Photo by Jena Cumbo
There’s a contradiction at the core of Lane Moore’s new memoir, How to Be Alone: If You Want To, and Even If You Don’t. The book bills itself as a guide to navigating solitude. However, Moore’s heartfelt, intimate writing places you so deeply into her world that you feel profoundly connected to her. Her musings on solitude feel like a conversation you’re having over drinks with a dear friend, which inevitably makes you feel less alone in the world.
We recently talked to Moore about the process of writing the book, how she’s been coping emotionally with some of the heavier subject matter and her plans to write a Will Smith-esque theme song for the inevitable film adaptation.
[To hear the podcast version of this interview, click here.]
When did this start coming together? When did you decide, “I have a book, and this is it”?
You know, always, to be honest. I’ve had a folder on my computer for like most of my life that says “Book.” I knew I was gonna write a book one day. I knew it since I was like five, because I would write my own little “book.” And so, I’ve had a folder where I would write stories and take notes. I wanted to remember everything.
I knew that I was writing so much about relationships and dating and how we connect. And I come from this extreme solitude of raising myself and not ever really having a support system, or the kind of love and support and encouragement that everyone apparently claims to have but me. Which of course is not true, but that’s absolutely how it felt my whole life.
So, I was like, “Oh. I think this is the book.” Even friends of mine who’ve have had those things are still in a lot of pain, and still really alone, so I was like, “Okay, no matter what you got, we all landed at the same crappy place.” So, I can try and take my knowledge – and almost expertise I would say at this point – of being alone for so long, and pass that on in the hopes of offering people help and comfort and also a bunch of really funny stories.
You talk about a lot of sort of traumatic things that you’ve been through, and then you also don’t talk about and sort of just allude to other traumatic things. There’s stuff that’s only implied. What the decision process like to decide what to share, what not to share, how to share it and how to find the right tone?
That was the hardest thing to do because I think when you experience a lot of trauma there’s this feeling that you have to prove it. And you’ve got to list every single thing. I feel that at least. I definitely felt like if I don’t list every single thing that has happened to me, they won’t know and they’ll only know some of the things. Even now when I see someone say, “This is Lane Moore’s story,” I’m like, “Oh darlin’, this is like five pages of like a 20-book novel of what my life has been like and the crazy things that has happened, and how much pain has been there. This is really like introductory sampler platter.”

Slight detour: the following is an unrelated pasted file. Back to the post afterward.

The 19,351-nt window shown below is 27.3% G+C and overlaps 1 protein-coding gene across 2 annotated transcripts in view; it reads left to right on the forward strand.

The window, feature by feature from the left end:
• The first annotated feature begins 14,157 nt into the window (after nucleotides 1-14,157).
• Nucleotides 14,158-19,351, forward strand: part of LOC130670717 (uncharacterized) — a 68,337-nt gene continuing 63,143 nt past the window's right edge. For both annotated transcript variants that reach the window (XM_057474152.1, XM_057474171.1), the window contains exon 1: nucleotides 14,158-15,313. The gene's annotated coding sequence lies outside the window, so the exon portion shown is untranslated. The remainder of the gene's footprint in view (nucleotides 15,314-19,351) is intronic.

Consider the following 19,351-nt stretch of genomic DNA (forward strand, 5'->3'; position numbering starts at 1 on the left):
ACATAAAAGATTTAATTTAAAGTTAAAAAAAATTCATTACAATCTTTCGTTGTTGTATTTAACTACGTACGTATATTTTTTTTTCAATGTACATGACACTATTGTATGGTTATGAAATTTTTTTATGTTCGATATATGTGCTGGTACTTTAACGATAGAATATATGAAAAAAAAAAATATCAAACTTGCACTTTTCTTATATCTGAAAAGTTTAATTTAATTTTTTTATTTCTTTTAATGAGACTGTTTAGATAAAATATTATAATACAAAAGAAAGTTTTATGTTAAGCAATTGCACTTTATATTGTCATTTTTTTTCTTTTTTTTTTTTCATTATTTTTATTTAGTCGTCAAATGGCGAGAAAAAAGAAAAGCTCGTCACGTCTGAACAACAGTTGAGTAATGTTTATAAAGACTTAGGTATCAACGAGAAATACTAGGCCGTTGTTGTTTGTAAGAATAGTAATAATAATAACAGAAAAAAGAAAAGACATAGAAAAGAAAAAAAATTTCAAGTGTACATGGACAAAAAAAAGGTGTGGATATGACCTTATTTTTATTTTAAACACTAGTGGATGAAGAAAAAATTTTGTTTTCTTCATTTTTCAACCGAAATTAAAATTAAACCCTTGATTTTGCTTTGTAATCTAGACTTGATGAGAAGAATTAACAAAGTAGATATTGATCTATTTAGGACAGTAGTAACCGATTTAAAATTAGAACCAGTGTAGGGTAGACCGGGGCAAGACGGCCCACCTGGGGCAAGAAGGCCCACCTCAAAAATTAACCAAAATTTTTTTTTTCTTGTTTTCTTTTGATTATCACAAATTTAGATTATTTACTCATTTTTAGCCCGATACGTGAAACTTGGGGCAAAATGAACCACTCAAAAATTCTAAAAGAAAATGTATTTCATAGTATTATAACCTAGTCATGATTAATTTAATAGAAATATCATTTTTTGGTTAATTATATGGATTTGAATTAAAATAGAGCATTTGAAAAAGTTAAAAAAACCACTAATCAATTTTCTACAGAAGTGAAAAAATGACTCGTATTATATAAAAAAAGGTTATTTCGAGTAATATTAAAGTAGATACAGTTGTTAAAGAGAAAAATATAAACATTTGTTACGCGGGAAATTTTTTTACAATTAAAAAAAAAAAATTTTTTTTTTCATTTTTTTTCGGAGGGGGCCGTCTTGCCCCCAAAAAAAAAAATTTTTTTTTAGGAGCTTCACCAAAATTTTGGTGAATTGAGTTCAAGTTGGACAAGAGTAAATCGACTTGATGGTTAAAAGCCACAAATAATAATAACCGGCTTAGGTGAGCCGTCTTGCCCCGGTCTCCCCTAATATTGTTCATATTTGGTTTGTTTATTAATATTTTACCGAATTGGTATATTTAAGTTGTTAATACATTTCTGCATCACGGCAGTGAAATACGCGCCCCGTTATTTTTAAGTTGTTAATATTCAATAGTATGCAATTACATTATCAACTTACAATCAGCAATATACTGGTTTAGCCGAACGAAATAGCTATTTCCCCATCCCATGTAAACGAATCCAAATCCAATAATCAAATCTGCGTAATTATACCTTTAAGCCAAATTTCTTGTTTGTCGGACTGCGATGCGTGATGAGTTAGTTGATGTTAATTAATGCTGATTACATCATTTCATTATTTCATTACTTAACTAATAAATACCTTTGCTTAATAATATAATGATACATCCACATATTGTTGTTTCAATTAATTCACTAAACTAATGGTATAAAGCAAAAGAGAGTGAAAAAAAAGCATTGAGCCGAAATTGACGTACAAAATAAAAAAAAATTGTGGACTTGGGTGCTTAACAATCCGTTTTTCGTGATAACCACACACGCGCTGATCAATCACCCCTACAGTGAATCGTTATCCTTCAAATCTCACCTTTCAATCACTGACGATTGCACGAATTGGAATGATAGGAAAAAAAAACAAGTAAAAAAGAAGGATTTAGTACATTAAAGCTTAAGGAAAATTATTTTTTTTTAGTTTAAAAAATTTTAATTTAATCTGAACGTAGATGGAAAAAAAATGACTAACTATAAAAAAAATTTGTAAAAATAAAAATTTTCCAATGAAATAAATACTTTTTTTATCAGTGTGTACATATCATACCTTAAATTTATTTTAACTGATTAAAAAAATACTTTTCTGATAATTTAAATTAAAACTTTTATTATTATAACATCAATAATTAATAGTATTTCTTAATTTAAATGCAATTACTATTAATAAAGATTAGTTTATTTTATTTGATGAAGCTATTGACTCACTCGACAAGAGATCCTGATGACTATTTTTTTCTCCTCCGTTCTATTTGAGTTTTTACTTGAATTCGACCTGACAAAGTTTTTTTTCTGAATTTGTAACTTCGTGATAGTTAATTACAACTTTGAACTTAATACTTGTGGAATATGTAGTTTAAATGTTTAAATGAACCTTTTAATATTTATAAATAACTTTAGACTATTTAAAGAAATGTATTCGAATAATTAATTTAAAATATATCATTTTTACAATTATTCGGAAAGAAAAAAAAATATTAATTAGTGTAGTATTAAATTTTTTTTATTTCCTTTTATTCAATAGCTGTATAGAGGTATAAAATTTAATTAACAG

But, to be honest with you, it was really a lot of just “What can I handle right now? What can I handle talking about?” And a lot of the things that I’ve put in there I still can’t handle. I had someone say that the book was brave and that made me really happy because I kinda brushed it off. I was like, “Whatever. Yeah, okay. Fine.” Then I thought about it and I was like, “Lane, you almost died while making this, like 40 times. So this is brave. If you did something that consistently was making you feel like you couldn’t make it out of this alive, then that is brave.”
So it was just kind of what story was I semi-ready to talk about now to tell the overall story? And to explain why I’ve been alone my whole life because I think it’s a story I haven’t seen told before. So I think I just saw it like, “Okay, I can be brave and I’ll just tell it as best I can with what I have now, I guess.”
There’s such a beauty too to the vulnerability of it and the meta-level of reading moments where you say, “Even now as I’m writing this, I tear up thinking about this moment.” You never really see that kind of acknowledgement of the writing process. Everyone tends to talk about things in the past, but then you give the present tense: “This is how I feel talking about this now,” which is really fascinating. It was really beautiful to feel how you felt remembering these moments.
I’m really touched by hearing that, because so much of the book was that I didn’t want to do it the way I’ve seen other people do it. It is kind of the way I feel I approach all of my art forms. I’m just like, “I don’t care how it’s typically done; this is what feels right to me. This is what rings true. This is what sounds right to me.”